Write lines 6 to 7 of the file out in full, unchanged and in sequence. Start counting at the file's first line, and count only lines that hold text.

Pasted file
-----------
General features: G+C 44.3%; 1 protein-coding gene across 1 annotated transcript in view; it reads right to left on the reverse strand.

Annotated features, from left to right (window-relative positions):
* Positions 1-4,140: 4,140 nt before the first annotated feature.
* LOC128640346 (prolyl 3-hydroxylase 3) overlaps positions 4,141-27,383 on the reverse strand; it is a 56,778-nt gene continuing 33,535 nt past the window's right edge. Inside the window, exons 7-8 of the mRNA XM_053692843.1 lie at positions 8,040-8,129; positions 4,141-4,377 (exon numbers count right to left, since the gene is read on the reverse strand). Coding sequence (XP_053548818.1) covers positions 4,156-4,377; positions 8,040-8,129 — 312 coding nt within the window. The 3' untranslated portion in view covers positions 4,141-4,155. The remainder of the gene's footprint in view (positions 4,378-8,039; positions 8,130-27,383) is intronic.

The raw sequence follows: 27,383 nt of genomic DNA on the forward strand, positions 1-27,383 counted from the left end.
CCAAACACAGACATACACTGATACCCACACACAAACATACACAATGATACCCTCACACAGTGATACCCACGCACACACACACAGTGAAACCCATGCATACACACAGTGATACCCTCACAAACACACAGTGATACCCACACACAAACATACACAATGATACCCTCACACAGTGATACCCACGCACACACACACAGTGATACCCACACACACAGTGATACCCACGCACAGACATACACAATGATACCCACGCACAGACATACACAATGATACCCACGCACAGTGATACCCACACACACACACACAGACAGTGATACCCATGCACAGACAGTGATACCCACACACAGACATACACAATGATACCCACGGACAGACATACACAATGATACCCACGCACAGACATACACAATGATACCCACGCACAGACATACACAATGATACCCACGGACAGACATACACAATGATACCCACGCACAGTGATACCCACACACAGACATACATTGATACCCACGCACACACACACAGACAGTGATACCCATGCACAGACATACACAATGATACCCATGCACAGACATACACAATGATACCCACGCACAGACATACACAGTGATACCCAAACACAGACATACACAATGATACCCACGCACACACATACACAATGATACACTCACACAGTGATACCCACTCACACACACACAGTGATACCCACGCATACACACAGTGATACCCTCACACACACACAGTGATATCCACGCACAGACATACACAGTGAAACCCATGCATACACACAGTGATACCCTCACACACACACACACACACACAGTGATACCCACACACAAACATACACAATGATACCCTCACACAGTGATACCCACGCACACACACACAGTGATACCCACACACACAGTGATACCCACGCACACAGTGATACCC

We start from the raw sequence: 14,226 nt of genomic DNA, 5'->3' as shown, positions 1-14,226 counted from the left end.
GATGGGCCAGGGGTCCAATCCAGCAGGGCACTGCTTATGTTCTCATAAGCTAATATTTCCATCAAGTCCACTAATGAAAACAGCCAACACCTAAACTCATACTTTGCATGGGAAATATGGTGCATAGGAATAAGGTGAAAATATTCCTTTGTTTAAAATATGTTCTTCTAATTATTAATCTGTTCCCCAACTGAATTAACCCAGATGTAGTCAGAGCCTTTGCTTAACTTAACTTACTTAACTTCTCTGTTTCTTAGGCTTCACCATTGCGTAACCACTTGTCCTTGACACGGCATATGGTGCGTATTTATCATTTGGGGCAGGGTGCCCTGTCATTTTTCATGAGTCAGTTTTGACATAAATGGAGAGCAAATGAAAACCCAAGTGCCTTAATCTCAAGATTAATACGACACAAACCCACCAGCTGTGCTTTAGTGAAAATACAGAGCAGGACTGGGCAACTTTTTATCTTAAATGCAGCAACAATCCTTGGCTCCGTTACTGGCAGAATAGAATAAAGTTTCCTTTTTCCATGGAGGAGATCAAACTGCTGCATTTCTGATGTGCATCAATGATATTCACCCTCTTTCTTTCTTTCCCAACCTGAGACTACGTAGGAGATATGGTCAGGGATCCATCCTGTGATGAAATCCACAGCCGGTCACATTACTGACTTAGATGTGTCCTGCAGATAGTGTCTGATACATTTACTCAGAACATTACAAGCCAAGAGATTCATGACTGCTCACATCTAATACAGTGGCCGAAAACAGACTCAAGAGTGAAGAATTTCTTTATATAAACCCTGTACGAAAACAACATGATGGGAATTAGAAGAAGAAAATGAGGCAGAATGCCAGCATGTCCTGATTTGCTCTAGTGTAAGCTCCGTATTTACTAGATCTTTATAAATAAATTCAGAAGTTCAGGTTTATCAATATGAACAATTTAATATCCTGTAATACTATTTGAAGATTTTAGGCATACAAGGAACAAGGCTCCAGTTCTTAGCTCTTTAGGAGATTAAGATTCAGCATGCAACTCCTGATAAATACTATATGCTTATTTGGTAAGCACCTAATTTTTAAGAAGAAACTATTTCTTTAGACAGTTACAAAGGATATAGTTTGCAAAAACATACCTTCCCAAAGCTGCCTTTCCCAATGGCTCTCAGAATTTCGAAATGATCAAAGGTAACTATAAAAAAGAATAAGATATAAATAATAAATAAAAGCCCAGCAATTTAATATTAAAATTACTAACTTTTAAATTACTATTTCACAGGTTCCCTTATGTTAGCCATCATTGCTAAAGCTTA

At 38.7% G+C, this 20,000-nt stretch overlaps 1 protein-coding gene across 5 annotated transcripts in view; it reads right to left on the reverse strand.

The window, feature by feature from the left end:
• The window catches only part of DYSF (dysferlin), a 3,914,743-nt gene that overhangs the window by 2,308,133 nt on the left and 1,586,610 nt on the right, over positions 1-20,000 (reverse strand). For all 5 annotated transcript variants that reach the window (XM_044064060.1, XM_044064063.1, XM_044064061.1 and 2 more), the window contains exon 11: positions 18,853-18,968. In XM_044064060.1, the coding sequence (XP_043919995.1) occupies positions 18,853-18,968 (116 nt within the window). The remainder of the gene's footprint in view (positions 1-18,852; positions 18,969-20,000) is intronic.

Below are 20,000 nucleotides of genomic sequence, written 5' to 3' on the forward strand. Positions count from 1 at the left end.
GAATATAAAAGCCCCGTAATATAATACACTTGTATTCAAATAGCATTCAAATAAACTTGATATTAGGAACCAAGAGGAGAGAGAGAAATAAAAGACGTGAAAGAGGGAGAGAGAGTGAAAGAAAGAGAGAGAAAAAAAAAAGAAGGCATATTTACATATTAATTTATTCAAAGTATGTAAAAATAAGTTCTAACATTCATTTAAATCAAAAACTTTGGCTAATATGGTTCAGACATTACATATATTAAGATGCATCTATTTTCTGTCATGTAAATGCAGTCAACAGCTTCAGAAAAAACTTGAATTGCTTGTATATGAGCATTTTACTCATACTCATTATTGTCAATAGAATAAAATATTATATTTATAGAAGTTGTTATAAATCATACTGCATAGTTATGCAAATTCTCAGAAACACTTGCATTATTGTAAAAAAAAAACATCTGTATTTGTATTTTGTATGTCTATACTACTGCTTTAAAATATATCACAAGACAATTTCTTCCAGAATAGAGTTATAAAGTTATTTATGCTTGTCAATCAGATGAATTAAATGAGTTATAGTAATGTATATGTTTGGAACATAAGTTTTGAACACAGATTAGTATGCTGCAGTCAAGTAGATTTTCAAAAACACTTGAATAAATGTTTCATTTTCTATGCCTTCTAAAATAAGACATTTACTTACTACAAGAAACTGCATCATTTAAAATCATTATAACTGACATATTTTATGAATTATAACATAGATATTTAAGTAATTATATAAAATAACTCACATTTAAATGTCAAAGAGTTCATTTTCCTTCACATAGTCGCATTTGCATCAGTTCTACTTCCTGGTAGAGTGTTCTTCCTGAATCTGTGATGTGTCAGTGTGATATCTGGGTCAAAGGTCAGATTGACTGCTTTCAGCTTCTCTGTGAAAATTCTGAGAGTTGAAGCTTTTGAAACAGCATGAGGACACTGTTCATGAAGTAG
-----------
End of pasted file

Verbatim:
CCAAACACAGACATACACTGATACCCACACACAAACATACACAATGATACCCTCACACAGTGATACCCACGCACACACACACAGTGAAACCCATGCATACACACAGTGATACCCTCACAAACACACAGTGATACCCACACACAAACATACACAATGATACCCTCACACAGTGATACCCACGCACACACACACAGTGATACCCACACACACAGTGATACCCACGCACAGACATACACAATGATACCCACGCACAGACATACACAATGATACCCACGCACAGTGATACCCACACACACACACACAGACAGTGATACCCATGCACAGACAGTGATACCCACACACAGACATACACAATGATACCCACGGACAGACATACACAATGATACCCACGCACAGACATACACAATGATACCCACGCACAGACATACACAATGATACCCACGGACAGACATACACAATGATACCCACGCACAGTGATACCCACACACAGACATACATTGATACCCACGCACACACACACAGACAGTGATACCCATGCACAGACATACACAATGATACCCATGCACAGACATACACAATGATACCCACGCACAGACATACACAGTGATACCCAAACACAGACATACACAATGATACCCACGCACACACATACACAATGATACACTCACACAGTGATACCCACTCACACACACACAGTGATACCCACGCATACACACAGTGATACCCTCACACACACACAGTGATATCCACGCACAGACATACACAGTGAAACCCATGCATACACACAGTGATACCCTCACACACACACACACACACACAGTGATACCCACACACAAACATACACAATGATACCCTCACACAGTGATACCCACGCACACACACACAGTGATACCCACACACACAGTGATACCCACGCACACAGTGATACCC

We start from the raw sequence: 14,226 nt of genomic DNA, 5'->3' as shown, positions 1-14,226 counted from the left end.